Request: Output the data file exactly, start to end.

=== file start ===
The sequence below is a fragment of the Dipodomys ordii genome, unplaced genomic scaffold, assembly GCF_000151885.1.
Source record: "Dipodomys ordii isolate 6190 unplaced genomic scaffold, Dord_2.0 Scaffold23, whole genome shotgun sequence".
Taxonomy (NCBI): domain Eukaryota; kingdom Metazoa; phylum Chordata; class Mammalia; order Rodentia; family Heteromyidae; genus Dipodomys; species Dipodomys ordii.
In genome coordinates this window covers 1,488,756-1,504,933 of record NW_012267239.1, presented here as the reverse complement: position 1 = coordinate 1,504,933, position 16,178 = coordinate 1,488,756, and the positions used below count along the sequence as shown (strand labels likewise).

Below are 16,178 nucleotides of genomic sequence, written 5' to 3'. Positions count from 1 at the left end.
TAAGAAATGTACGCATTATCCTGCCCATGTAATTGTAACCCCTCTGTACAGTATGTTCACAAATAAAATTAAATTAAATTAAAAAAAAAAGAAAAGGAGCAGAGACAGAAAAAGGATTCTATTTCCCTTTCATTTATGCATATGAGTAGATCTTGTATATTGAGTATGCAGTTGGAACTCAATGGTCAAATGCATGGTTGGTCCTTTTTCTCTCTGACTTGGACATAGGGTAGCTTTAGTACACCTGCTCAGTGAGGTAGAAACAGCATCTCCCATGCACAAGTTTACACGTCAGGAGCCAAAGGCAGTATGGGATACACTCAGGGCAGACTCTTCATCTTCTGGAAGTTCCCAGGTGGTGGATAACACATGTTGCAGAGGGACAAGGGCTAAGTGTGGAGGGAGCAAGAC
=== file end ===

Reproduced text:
The sequence below is a fragment of the Dipodomys ordii genome, unplaced genomic scaffold, assembly GCF_000151885.1.
Source record: "Dipodomys ordii isolate 6190 unplaced genomic scaffold, Dord_2.0 Scaffold23, whole genome shotgun sequence".
Taxonomy (NCBI): domain Eukaryota; kingdom Metazoa; phylum Chordata; class Mammalia; order Rodentia; family Heteromyidae; genus Dipodomys; species Dipodomys ordii.
In genome coordinates this window covers 1,488,756-1,504,933 of record NW_012267239.1, presented here as the reverse complement: position 1 = coordinate 1,504,933, position 16,178 = coordinate 1,488,756, and the positions used below count along the sequence as shown (strand labels likewise).

Below are 16,178 nucleotides of genomic sequence, written 5' to 3'. Positions count from 1 at the left end.
TAAGAAATGTACGCATTATCCTGCCCATGTAATTGTAACCCCTCTGTACAGTATGTTCACAAATAAAATTAAATTAAATTAAAAAAAAAAGAAAAGGAGCAGAGACAGAAAAAGGATTCTATTTCCCTTTCATTTATGCATATGAGTAGATCTTGTATATTGAGTATGCAGTTGGAACTCAATGGTCAAATGCATGGTTGGTCCTTTTTCTCTCTGACTTGGACATAGGGTAGCTTTAGTACACCTGCTCAGTGAGGTAGAAACAGCATCTCCCATGCACAAGTTTACACGTCAGGAGCCAAAGGCAGTATGGGATACACTCAGGGCAGACTCTTCATCTTCTGGAAGTTCCCAGGTGGTGGATAACACATGTTGCAGAGGGACAAGGGCTAAGTGTGGAGGGAGCAAGAC